WSU Spokane designated as health sciences center

SPOKANE – The university’s Board of Regents on Sept. 3 officially designated WSU Spokane as the university’s health sciences campus.
In a proclamation, the regents stated that the campus’ direction includes “a focus and commitment to grow graduate and professional education in the biomedical and health sciences, discover new knowledge through fundamental and translational research, and engage with people and communities throughout the region and the state to improve health in order to create a full-fledged research-intensive enterprise that will become America’s next great health science center in Spokane.”


Long-time focus

Bryan Slinker, WSU’s vice provost for health sciences, said “WSU has been building the Spokane campus with a focus on health sciences for some time. This designation provides a clear commitment from the university’s administration and governing board to accelerate development of a comprehensive academic health science center in Spokane, building on the excellent basic science and health-related research that will continue to take place at WSU Pullman.”
The proclamation pointed to WSU’s history in the education of health professionals and the opportunity to emphasize a new interprofessional approach in preparing doctors, nurses, pharmacists and others.
WWAMI, nursing, pharmacy
WSU was a founding partner with the University of Washington School of Medicine in establishing the five-state collaborative medical education program known as WWAMI (Washington-Wyoming-Alaska-Montana-Idaho). Within the WWAMI program, first-year medical students study at WSU Spokane and WSU Pullman. In Spokane, an effort is now under way to add second-year studies and complete the medical education system there.
WSU’s College of Nursing graduates more nurses each year than any other program in the state. The WSU College of Pharmacy currently teaches its final two years at WSU Spokane; the first two years of the program will move to Spokane when a new Biomedical/Health Sciences Building is finished.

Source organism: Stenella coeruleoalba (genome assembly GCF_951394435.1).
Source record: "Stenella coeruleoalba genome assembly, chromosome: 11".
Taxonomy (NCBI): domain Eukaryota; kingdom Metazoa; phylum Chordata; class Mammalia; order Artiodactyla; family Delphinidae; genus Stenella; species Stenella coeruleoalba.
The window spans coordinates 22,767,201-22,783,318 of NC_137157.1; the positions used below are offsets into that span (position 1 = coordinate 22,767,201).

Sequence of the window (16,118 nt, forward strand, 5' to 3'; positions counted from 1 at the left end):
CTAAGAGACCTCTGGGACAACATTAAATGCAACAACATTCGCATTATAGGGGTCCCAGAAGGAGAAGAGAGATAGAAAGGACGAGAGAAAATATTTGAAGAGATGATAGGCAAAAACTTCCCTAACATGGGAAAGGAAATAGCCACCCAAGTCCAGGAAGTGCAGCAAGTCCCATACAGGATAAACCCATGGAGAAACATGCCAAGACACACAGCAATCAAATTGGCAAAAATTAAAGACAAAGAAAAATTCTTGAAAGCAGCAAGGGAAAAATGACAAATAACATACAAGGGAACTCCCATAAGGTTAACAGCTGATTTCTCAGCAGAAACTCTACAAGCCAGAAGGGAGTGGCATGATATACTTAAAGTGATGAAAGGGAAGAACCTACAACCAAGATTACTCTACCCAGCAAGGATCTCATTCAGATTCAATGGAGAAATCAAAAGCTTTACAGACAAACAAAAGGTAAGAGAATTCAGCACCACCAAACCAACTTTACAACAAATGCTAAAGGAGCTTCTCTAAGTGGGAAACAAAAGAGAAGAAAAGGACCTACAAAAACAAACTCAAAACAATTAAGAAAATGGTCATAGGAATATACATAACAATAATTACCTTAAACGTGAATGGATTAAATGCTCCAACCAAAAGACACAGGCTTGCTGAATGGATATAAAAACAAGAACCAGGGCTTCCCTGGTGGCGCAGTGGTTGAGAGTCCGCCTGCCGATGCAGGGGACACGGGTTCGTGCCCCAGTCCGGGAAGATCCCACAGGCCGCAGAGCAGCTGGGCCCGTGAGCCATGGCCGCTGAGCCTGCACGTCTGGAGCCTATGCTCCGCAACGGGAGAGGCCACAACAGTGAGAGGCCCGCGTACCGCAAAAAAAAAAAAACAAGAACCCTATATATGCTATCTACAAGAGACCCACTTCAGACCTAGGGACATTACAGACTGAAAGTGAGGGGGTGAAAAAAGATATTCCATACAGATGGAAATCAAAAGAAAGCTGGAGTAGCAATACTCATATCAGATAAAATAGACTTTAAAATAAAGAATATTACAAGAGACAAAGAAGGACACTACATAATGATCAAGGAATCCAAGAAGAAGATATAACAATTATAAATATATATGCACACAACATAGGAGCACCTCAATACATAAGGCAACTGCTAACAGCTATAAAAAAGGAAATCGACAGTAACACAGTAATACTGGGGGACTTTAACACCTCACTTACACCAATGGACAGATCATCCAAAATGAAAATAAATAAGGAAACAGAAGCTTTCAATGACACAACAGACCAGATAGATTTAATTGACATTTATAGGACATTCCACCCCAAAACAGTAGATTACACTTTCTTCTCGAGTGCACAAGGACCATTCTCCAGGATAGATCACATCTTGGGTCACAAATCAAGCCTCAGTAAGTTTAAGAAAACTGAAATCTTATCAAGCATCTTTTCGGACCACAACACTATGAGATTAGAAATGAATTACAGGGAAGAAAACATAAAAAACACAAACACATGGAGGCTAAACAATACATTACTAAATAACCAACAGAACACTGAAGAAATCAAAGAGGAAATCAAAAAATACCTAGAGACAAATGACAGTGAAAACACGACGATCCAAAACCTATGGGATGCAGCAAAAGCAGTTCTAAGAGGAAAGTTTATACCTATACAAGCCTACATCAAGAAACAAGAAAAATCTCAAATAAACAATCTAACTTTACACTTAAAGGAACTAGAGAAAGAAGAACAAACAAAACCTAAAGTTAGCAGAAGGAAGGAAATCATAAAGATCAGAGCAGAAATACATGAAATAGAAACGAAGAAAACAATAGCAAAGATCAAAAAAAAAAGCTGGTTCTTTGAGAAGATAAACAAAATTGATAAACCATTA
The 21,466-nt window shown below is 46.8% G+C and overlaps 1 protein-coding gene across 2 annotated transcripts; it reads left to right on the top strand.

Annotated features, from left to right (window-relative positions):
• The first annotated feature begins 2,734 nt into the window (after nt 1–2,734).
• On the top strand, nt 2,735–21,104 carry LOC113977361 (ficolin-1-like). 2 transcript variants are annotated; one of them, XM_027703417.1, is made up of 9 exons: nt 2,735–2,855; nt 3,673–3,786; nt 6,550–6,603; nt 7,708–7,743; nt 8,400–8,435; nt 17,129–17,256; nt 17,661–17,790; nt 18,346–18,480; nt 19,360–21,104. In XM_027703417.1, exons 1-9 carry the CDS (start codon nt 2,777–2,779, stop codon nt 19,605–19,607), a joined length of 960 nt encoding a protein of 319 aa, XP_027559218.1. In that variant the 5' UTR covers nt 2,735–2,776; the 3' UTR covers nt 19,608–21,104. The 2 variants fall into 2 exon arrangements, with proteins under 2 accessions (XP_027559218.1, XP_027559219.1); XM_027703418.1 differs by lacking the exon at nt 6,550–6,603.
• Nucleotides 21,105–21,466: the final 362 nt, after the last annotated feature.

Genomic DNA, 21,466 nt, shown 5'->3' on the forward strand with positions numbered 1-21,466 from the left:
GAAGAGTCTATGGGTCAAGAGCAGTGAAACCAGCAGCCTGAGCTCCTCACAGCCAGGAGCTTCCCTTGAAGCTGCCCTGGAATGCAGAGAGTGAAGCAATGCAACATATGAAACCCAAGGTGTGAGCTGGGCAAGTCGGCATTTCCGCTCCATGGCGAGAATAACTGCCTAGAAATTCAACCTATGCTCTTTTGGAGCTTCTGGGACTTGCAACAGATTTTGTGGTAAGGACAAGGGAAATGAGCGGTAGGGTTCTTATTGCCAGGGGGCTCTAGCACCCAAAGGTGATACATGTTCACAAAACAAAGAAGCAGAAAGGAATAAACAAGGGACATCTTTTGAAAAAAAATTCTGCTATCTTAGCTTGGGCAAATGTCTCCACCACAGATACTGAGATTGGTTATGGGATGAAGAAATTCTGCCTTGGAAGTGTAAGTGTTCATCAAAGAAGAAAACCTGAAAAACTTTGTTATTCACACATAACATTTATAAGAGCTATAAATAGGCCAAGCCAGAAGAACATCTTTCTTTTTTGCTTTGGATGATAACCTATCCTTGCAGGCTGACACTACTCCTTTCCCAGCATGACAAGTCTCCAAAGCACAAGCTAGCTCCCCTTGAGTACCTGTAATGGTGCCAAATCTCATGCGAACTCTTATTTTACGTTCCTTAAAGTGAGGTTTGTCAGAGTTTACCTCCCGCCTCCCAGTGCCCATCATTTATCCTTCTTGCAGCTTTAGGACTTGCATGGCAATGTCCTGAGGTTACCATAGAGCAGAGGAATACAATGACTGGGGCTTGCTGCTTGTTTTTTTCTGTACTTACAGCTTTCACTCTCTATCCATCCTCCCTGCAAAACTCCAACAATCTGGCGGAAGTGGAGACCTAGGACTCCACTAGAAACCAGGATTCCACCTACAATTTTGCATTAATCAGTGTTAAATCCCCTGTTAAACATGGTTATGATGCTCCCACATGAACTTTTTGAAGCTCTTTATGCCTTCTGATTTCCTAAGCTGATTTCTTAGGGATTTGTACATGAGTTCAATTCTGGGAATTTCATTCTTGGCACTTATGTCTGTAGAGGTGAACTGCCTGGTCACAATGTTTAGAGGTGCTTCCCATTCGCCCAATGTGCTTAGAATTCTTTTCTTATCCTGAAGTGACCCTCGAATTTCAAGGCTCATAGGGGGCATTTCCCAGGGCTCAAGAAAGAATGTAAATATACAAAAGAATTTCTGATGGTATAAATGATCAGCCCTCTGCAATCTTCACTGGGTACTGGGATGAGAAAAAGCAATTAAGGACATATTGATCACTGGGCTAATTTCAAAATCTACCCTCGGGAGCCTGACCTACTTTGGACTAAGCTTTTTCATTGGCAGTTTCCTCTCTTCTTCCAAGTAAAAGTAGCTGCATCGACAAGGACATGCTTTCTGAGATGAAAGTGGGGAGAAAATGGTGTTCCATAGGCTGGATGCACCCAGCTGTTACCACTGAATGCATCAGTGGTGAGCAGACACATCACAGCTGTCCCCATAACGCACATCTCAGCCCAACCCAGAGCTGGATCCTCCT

Economic impact
The language in the proclamation citing the opportunity to be “America’s next great health science center in Spokane” is drawn directly from a recent economic impact study conducted by Tripp Umbach, the nation’s leading expert on analysis of health sciences campuses and medical colleges. The study found that continuing to build the Riverpoint Campus as a research-intensive comprehensive academic health science campus would drive growth in the regional healthcare sector with an eventual statewide economic impact of $2.1 billion per year. Of that, $1.6 billion in economic impact would be felt in the eastern Washington region.
At the June 11 unveiling of the study at a Greater Spokane Incorporated meeting, Paul Umbach noted that this study — unlike many they have done that focus solely on a medical school’s contributions — rests on creating the integrated healthcare campus of the future.
“This campus will be a cheetah, not a dinosaur,” Umbach said, in describing the way the campus can take advantage of its lack of silos to build programs that integrate across disciplines, teach students to work effectively in interprofessional teams, and expand interdisciplinary research and collaboration.
Top priority

WSU Spokane Chancellor Brian Pitcher said, “We applaud this action by the Board of Regents aligning and focusing WSU Spokane priorities on growing the regional healthcare industry. Spokane’s business and community leaders are giving top priority to accelerate economic development through university based research and our healthcare partners want to participate in education and research.

“Investment in interdisciplinary health science research and education including medicine, pharmacy and nursing will improve health care access, quality of care, and fuel economic growth,” said Pitcher. “Eastern Washington, the state, and beyond will be healthier as a result of the programs and services here. We have an opportunity to lead the way into the future of health care with a new campus and a new culture of collaboration.”
At the same meeting, the Regents approved a capital budget including $70.775 million for construction of the Biomedical/Health Sciences Phase One Building at WSU Spokane. The building is the top priority on the university’s capital construction request for the upcoming legislative session. It will provide space for students in medicine, pharmacy and dentistry, and lab and clinical space in the building will bring together students from across the health professions to engage in interprofessional, team-based learning.